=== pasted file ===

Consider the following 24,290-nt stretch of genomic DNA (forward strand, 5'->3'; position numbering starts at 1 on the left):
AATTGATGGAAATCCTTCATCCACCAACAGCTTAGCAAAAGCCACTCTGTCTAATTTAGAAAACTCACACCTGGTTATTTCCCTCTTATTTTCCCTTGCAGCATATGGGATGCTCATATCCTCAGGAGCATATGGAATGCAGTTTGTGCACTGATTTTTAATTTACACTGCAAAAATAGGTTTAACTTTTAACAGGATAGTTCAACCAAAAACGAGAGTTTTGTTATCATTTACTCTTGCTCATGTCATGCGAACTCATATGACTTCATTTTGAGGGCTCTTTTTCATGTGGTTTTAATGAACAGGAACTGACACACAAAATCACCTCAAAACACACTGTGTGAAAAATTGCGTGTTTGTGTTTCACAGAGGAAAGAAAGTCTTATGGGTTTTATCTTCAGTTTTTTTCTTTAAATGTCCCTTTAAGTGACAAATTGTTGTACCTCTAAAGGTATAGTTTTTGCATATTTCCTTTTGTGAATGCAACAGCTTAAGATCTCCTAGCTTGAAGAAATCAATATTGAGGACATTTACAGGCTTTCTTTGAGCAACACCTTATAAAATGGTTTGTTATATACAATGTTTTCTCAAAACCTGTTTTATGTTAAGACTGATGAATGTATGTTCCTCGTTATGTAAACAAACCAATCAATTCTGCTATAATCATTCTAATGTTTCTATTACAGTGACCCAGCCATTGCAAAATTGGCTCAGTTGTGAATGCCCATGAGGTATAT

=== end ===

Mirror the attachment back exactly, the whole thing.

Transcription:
Consider the following 24,290-nt stretch of genomic DNA (forward strand, 5'->3'; position numbering starts at 1 on the left):
AATTGATGGAAATCCTTCATCCACCAACAGCTTAGCAAAAGCCACTCTGTCTAATTTAGAAAACTCACACCTGGTTATTTCCCTCTTATTTTCCCTTGCAGCATATGGGATGCTCATATCCTCAGGAGCATATGGAATGCAGTTTGTGCACTGATTTTTAATTTACACTGCAAAAATAGGTTTAACTTTTAACAGGATAGTTCAACCAAAAACGAGAGTTTTGTTATCATTTACTCTTGCTCATGTCATGCGAACTCATATGACTTCATTTTGAGGGCTCTTTTTCATGTGGTTTTAATGAACAGGAACTGACACACAAAATCACCTCAAAACACACTGTGTGAAAAATTGCGTGTTTGTGTTTCACAGAGGAAAGAAAGTCTTATGGGTTTTATCTTCAGTTTTTTTCTTTAAATGTCCCTTTAAGTGACAAATTGTTGTACCTCTAAAGGTATAGTTTTTGCATATTTCCTTTTGTGAATGCAACAGCTTAAGATCTCCTAGCTTGAAGAAATCAATATTGAGGACATTTACAGGCTTTCTTTGAGCAACACCTTATAAAATGGTTTGTTATATACAATGTTTTCTCAAAACCTGTTTTATGTTAAGACTGATGAATGTATGTTCCTCGTTATGTAAACAAACCAATCAATTCTGCTATAATCATTCTAATGTTTCTATTACAGTGACCCAGCCATTGCAAAATTGGCTCAGTTGTGAATGCCCATGAGGTATAT